“Good morning,” said the woman at the marble lectern before the beginning of Sunday Mass at St. Therese. “Today and for the next four weeks, we will hear about Jesus Christ as our bread of life. Indeed, the miracle that we hear in today’s Gospel is the same one that we celebrate on the altar today: the feeding of God’s people.”
But there is feeding and there is feeding. I once heard a preacher say that a full stomach makes for an empty heart — that if all our physical needs are satisfied, our sense of emotional and spiritual hunger will go unnoticed. He said this during a sermon on the importance of fasting, the sort so common among Old Testament penitents, the sort Jesus Himself endured before entering into public life.
And yet...the God of Scripture is forever feeding His people — manna in the desert, anyone? (Though, the Jews were facing starvation.) The first reading related how Elisha the prophet commanded that the first fruits be given to the people to eat. The sacrifice intended for God returned to the people, even though 20 barley loaves could never feed 100 mouths. And yet, as Elisha prophesied, “there was some left over.”
“The hand of the Lord feeds us,” proclaimed the responsorial psalm, “He answers all our needs.... You open your hand/ and satisfy the desire of every living thing.” A bold statement, especially since Father Henry Rodriguez acknowledged in his sermon that “six percent of the world goes to bed hungry every night,” but one echoed in the folksy (bass and flute) music of the choir. “Come to the feast of heaven and earth, come to the table of plenty/ God will provide for all that you need, here at the table of plenty.” Safer, perhaps, to shift the imagery to the realm of the spiritual, where the lack may be less obvious.
But, no. The feast of heaven and earth. Body and soul. Again and again, that theme was struck. “Lord Jesus,” prayed Rodriguez at the outset, “You feed Your people with the finest wheat. Lord, have mercy.” The plea for the spiritual good of mercy makes it sound like “finest wheat” is referring to the “Bread of life come down from heaven” — to Jesus Himself. That sounded like what Rodriguez was getting at during the Liturgy of the Eucharist when he prayed, “Your gift of the Spirit that raised Jesus from the dead is the foretaste and promise of the Paschal Feast in heaven.”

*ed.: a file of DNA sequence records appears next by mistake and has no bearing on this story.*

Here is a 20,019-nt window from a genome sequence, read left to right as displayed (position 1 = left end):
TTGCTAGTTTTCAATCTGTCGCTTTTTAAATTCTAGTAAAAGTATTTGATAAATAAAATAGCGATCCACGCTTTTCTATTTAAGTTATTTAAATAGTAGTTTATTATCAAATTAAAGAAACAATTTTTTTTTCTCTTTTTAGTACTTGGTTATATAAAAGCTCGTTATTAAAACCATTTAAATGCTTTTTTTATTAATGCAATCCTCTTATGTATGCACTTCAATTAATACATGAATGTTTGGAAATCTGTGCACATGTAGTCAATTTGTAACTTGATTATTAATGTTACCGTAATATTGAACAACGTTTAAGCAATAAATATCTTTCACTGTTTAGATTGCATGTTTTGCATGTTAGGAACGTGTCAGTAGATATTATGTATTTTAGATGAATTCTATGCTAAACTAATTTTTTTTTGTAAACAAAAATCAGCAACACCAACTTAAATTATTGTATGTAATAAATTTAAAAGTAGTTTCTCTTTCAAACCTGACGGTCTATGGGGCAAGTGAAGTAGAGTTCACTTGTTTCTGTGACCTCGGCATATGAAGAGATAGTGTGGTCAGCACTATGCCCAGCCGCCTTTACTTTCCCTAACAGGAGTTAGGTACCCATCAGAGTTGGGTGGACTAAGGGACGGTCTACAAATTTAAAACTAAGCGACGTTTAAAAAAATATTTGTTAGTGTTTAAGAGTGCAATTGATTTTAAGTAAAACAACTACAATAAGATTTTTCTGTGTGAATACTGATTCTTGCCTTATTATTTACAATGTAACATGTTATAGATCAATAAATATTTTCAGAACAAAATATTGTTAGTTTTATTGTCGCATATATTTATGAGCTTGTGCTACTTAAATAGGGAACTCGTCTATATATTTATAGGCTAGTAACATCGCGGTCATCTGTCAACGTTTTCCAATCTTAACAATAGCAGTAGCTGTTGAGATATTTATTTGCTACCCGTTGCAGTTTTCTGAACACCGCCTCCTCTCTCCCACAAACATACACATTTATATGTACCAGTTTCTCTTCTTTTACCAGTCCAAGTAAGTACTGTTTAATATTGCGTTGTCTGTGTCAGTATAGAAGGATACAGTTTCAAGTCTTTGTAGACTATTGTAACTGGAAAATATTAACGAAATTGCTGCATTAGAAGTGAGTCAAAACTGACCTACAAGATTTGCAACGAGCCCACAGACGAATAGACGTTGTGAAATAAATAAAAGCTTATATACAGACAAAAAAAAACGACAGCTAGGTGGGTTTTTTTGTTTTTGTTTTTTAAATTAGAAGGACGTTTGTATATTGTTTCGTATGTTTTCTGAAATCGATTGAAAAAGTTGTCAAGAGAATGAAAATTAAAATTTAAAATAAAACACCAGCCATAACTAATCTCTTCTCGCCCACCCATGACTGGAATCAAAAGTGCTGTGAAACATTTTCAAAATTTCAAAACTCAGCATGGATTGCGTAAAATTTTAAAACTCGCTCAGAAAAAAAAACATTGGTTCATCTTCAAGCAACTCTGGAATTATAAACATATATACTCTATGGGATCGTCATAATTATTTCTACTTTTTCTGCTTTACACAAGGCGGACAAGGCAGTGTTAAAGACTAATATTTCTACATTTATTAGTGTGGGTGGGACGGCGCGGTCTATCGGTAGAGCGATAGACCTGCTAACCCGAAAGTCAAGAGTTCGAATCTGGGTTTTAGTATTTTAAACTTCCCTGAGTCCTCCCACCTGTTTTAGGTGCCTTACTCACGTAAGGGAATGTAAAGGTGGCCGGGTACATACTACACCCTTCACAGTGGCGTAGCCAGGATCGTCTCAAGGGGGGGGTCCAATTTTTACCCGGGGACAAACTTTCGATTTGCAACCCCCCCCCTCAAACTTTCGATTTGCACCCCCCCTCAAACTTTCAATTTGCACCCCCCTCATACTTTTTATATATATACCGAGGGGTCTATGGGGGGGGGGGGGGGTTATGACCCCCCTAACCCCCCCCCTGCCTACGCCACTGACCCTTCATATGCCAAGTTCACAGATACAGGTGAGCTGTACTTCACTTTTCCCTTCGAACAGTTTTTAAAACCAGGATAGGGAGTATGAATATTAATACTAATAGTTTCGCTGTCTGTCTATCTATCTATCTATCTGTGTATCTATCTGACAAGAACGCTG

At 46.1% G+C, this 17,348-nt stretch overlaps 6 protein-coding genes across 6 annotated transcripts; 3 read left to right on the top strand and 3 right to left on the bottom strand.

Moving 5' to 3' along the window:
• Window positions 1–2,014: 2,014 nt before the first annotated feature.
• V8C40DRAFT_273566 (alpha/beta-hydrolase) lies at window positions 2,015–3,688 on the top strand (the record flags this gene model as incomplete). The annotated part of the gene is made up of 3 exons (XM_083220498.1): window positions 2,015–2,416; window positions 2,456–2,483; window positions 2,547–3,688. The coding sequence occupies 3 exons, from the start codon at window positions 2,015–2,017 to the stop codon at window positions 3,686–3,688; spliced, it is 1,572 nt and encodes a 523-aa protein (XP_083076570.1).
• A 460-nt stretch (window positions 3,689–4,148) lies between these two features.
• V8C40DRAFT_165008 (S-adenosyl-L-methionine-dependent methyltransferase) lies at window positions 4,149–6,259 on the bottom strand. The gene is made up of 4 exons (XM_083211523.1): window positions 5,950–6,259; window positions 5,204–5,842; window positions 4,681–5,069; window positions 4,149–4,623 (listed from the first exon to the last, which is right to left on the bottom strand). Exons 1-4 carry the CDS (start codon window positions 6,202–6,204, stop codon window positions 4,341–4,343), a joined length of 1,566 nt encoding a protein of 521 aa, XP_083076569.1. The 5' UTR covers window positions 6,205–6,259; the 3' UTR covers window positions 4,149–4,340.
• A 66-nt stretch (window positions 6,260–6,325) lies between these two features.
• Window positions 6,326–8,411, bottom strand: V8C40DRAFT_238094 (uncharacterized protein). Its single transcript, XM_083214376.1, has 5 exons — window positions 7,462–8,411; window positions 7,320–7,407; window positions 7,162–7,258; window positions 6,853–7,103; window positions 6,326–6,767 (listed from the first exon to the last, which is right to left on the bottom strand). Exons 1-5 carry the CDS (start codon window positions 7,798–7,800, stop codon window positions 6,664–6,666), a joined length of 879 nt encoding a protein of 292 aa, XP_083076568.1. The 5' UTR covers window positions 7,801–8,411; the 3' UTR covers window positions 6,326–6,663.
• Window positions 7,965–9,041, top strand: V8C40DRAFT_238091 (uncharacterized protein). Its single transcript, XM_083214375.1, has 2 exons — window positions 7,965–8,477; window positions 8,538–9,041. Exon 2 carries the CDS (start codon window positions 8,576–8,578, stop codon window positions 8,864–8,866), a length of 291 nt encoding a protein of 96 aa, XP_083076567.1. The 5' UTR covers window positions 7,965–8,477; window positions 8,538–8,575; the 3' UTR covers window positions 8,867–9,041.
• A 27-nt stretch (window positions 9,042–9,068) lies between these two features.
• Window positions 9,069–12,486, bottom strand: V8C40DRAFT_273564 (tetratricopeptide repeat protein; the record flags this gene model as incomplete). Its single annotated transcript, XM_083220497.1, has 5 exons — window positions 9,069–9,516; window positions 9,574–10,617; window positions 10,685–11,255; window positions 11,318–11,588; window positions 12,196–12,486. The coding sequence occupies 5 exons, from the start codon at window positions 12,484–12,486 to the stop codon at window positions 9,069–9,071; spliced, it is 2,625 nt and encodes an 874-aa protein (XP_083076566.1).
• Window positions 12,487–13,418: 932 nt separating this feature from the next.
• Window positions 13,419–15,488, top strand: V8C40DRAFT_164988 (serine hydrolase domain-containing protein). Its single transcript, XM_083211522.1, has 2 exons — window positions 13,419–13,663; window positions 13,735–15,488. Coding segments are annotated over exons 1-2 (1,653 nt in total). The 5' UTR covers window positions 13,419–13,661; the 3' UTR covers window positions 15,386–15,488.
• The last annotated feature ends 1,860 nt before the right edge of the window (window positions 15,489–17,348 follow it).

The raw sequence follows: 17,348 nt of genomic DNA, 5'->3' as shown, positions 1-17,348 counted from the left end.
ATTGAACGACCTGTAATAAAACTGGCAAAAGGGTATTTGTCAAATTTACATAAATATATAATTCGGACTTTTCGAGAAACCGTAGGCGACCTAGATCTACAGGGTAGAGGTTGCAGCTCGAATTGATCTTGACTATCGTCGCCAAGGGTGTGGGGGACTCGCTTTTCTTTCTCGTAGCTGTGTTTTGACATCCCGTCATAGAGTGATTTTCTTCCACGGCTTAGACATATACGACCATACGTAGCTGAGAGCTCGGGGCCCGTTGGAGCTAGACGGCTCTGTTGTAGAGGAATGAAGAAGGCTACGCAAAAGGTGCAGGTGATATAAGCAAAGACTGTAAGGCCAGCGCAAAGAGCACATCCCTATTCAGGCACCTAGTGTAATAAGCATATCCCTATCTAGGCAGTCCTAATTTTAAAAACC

And yet...the Gospel told the follow-up to that story about Elisha, the one where Jesus feeds 5000 men with five loaves and a couple of fish. They came to Him for teaching, and He filled their bellies. His teaching He saved for His disciples. “Where can we buy enough food for them to eat?” He asked, though “He Himself knew what He was going to do.” The disciples had no answer.
“He tested the disciples,” said Rodriguez. “He knew that they did not have enough food, yet in the miracle of the loaves and fishes, we find that God gives all that is necessary for His people to eat....” He mentioned feeding the hungry in our community but was quick to turn back to the spiritual. “God gives you and me our loves of bread and our fishes through our baptism. We gather this morning to be nourished by the bread of God’s word, and in a few moments, we’re going to be nourished by the Eucharist. This is all you and I need, despite our weaknesses, to believe that God will continue to do great things.... We have the opportunity to bring God’s hope to one another.... I have mentioned many times when Mother Teresa of Calcutta said, ‘You are the wealthiest country in the world; yet in many ways, you are one of the poorest countries in the world,’ because people thirst for God’s compassion and hope.... People dealing with depression. People dealing with broken relationships. People who no longer feel part of our community. We can be the loaves and fishes.”
The first and last prayers of the faithful hammered it home. First, the physical. “That the Church will continue to care for the needs of the hungry and the poorest of the world and will call others to do the same, we pray to the Lord.” And then the spiritual. “That we will be more attentive to our spiritual lives and grow daily in prayerfulness and devotion to the will of God, we pray to the Lord.”
“Blest are they who hunger and thirst,” ran the song at the Presentation of Gifts. “They shall have their fill.”
What happens when we die?
“I believe we come into the presence of the Lord,” said Rodriguez, “awaiting our ultimate judgment, based on the way we lived.” — Matthew Lickona
Denomination: Roman Catholic
Address: 6016 Camino Rico, Del Cerro, 619-582-3716
Founded locally: 1956
Senior pastor: Monsignor Frederick Florek
Congregation size: n/a
Staff size: 18
Sunday school enrollment: n/a
Annual budget: n/a
Weekly giving: n/a
Singles program: no
Dress: casual to formal
Diversity: majority Caucasian, but diverse
Sunday worship: 7 a.m., 9 a.m., 10:30 a.m., noon, 5 p.m.
Length of reviewed service: 55 minutes